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simulate

[v. sim-yuh-leyt; adj. sim-yuh-lit, -leyt] /v. ˈsɪm yəˌleɪt; adj. ˈsɪm yə lɪt, -ˌleɪt/
verb (used with object), simulated, simulating.
1.
to create a simulation, likeness, or model of (a situation, system, or the like):
to simulate crisis conditions.
2.
to make a pretense of; feign:
to simulate knowledge.
3.
to assume or have the appearance or characteristics of:
He simulated the manners of the rich.
adjective
4.
Archaic. simulated.
Origin of simulate
late Middle English
1400-1450
1400-50; late Middle English (adj.) < Latin simulātus (past participle of simulāre), equivalent to simul- (variant of simil-, base of similis similar) + -ātus -ate1
Related forms
simulative, simulatory
[sim-yuh-luh-tawr-ee, -tohr-ee] /ˈsɪm yə ləˌtɔr i, -ˌtoʊr i/ (Show IPA),
adjective
simulatively, adverb
nonsimulate, adjective
nonsimulative, adjective
unsimulated, adjective
unsimulating, adjective
unsimulative, adjective
well-simulated, adjective
Synonyms
2. pretend, counterfeit. 3. affect.
Dictionary.com Unabridged
Based on the Random House Dictionary, © Random House, Inc. 2015.
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Examples from the Web for simulated
Contemporary Examples
Historical Examples
  • Shirley, with cumbersome effort helped her with her cloak, dropping his hat and stick more than once in simulated awkwardness.

    The Voice on the Wire Eustace Hale Ball
  • He went to the window and opened the missive with simulated indifference.

    Casanova's Homecoming Arthur Schnitzler
  • Ought I to have heard her story with sympathy, or at least, with simulated sympathy?

    The Yellow House E. Phillips Oppenheim
  • That cannot be simulated; the pretense of it is in general, in the long run, futile.

  • Behind the simulated cheer of his greeting there was something else which Old Jerry found disturbingly new and hard to place.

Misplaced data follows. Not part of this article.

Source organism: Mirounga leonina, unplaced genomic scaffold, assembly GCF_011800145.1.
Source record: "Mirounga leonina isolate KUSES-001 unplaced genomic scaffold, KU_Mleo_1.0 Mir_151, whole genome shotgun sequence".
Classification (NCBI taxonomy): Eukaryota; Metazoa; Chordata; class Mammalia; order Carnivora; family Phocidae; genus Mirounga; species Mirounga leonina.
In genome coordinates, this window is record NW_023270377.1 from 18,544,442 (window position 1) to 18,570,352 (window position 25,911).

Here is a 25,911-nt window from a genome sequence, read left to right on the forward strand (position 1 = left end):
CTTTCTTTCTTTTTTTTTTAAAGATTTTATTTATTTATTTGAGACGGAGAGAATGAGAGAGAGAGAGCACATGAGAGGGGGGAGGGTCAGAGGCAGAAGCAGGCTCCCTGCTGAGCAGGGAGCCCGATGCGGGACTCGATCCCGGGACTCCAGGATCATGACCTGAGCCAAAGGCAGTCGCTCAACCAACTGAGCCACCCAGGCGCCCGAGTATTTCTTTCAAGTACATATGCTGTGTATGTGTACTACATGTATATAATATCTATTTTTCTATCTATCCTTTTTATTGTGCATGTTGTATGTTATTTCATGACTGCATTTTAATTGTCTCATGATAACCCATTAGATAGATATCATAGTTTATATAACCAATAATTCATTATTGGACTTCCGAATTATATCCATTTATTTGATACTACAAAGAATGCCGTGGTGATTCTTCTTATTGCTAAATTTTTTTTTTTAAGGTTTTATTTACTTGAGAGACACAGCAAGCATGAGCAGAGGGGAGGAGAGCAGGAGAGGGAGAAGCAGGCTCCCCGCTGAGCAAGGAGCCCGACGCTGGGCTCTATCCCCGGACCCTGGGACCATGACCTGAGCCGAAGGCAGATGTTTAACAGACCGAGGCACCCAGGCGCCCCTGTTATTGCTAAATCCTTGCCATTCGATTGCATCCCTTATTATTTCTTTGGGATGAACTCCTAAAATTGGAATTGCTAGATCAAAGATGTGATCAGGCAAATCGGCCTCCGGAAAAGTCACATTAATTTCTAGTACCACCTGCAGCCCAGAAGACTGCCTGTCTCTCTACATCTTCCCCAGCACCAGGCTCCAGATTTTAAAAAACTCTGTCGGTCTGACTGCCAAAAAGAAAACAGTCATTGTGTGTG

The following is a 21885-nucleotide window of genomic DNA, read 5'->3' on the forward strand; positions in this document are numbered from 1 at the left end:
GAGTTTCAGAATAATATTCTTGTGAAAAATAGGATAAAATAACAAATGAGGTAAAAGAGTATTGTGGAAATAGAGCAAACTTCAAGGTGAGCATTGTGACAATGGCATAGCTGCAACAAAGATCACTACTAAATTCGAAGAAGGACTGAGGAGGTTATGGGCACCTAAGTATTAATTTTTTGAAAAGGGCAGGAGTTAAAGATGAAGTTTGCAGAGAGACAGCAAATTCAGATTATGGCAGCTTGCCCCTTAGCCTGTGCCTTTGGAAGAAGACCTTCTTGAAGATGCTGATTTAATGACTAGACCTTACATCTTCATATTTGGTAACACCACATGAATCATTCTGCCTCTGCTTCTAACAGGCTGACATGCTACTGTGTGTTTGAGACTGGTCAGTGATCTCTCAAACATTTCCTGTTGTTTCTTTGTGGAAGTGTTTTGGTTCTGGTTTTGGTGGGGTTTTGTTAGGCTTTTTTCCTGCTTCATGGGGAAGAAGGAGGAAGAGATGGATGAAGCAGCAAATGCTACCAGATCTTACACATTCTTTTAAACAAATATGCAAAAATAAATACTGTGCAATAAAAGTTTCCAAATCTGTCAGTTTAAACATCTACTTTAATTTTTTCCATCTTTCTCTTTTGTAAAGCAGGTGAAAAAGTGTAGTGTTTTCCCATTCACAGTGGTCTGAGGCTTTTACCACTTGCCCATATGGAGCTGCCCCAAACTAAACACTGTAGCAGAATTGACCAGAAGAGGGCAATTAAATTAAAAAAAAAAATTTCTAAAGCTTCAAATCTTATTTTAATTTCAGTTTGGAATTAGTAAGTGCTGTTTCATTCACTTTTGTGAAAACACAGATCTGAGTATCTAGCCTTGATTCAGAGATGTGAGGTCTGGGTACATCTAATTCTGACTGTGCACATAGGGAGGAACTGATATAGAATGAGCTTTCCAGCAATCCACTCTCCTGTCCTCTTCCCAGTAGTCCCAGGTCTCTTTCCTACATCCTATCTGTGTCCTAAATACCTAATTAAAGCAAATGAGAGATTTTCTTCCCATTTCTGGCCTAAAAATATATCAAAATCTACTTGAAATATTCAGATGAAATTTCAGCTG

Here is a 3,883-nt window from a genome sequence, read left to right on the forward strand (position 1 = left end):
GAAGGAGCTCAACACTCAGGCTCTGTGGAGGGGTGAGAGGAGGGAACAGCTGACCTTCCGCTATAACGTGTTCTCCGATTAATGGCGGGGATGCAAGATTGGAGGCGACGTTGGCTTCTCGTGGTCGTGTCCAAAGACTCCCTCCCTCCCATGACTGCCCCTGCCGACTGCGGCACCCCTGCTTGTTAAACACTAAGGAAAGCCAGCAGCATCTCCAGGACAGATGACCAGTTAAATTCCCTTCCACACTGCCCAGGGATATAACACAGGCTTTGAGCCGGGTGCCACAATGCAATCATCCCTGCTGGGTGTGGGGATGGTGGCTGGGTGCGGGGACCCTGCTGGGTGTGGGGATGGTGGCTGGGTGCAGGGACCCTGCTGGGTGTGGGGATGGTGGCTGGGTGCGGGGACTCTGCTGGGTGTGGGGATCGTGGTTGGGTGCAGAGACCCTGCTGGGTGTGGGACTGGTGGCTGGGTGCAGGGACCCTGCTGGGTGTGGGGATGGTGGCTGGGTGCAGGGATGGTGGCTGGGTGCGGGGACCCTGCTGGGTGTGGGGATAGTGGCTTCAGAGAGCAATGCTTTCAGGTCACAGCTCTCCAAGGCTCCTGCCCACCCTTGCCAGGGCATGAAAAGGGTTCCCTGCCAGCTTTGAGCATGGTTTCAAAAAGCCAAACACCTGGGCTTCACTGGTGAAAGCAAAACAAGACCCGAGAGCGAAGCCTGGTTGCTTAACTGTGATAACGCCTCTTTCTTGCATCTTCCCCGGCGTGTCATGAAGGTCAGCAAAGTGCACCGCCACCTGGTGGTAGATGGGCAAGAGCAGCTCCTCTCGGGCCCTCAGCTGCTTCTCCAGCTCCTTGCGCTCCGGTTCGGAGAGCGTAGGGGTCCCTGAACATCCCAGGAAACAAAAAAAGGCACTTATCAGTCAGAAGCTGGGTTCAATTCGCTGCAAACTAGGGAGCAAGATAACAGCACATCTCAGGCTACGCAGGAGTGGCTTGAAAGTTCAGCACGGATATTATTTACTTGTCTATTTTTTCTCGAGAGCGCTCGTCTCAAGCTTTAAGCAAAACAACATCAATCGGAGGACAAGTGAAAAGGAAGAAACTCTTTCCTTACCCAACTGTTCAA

Once to Every Man Larry Evans
British Dictionary definitions for simulated

simulated

/ˈsɪmjʊˌleɪtɪd/
adjective
1.
(of fur, leather, pearls, etc) being an imitation of the genuine article, usually made from cheaper material
2.
(of actions, qualities, emotions, etc) imitated; feigned

simulate

verb (transitive) (ˈsɪmjʊˌleɪt)
1.
to make a pretence of; feign: to simulate anxiety
2.
to reproduce the conditions of (a situation, etc), as in carrying out an experiment: to simulate weightlessness
3.
to assume or have the appearance of; imitate
adjective (ˈsɪmjʊlɪt; -ˌleɪt)
4.
(archaic) assumed or simulated
Derived Forms
simulative, adjective
simulatively, adverb
Word Origin
C17: from Latin simulāre to copy, from similis like
Collins English Dictionary - Complete & Unabridged 2012 Digital Edition
© William Collins Sons & Co. Ltd. 1979, 1986 © HarperCollins
Publishers 1998, 2000, 2003, 2005, 2006, 2007, 2009, 2012
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Word Origin and History for simulated
adj.

1620s, "feigned," past participle adjective from simulate (v.). Meaning "imitative for purposes of experiment or training" is from 1966 (agent noun simulator in the related sense dates from 1947; cf. simulation). In commercial jargon, "artificial, imitation" by 1942.

simulate

v.

1620s, "feign, pretend, assume falsely" (implied in simulated), back-formation from simulation or else from Latin simulatus, past participle of simulare "to make like, imitate, copy." Meaning "to use a model to imitate certain conditions for purposes of study or training" is from 1947. Related: Simulating.

Online Etymology Dictionary, © 2010 Douglas Harper
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